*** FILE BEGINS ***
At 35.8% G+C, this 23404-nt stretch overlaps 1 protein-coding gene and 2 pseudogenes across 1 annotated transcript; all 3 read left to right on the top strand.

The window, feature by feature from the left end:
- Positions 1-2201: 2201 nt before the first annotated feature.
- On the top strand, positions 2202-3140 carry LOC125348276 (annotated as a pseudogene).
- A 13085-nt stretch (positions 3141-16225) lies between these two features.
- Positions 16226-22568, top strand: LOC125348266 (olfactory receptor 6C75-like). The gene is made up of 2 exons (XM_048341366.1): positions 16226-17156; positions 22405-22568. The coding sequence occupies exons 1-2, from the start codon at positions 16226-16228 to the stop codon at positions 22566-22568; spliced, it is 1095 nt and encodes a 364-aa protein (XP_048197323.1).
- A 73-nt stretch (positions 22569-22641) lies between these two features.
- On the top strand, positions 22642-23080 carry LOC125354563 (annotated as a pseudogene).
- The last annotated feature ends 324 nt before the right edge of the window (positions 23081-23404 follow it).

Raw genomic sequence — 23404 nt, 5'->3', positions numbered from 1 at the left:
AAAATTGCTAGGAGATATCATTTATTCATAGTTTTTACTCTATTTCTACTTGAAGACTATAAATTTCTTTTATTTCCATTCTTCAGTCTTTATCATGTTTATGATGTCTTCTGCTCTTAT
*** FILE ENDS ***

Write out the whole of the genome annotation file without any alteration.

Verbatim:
At 35.8% G+C, this 23404-nt stretch overlaps 1 protein-coding gene and 2 pseudogenes across 1 annotated transcript; all 3 read left to right on the top strand.

The window, feature by feature from the left end:
- Positions 1-2201: 2201 nt before the first annotated feature.
- On the top strand, positions 2202-3140 carry LOC125348276 (annotated as a pseudogene).
- A 13085-nt stretch (positions 3141-16225) lies between these two features.
- Positions 16226-22568, top strand: LOC125348266 (olfactory receptor 6C75-like). The gene is made up of 2 exons (XM_048341366.1): positions 16226-17156; positions 22405-22568. The coding sequence occupies exons 1-2, from the start codon at positions 16226-16228 to the stop codon at positions 22566-22568; spliced, it is 1095 nt and encodes a 364-aa protein (XP_048197323.1).
- A 73-nt stretch (positions 22569-22641) lies between these two features.
- On the top strand, positions 22642-23080 carry LOC125354563 (annotated as a pseudogene).
- The last annotated feature ends 324 nt before the right edge of the window (positions 23081-23404 follow it).

Raw genomic sequence — 23404 nt, 5'->3', positions numbered from 1 at the left:
AAAATTGCTAGGAGATATCATTTATTCATAGTTTTTACTCTATTTCTACTTGAAGACTATAAATTTCTTTTATTTCCATTCTTCAGTCTTTATCATGTTTATGATGTCTTCTGCTCTTAT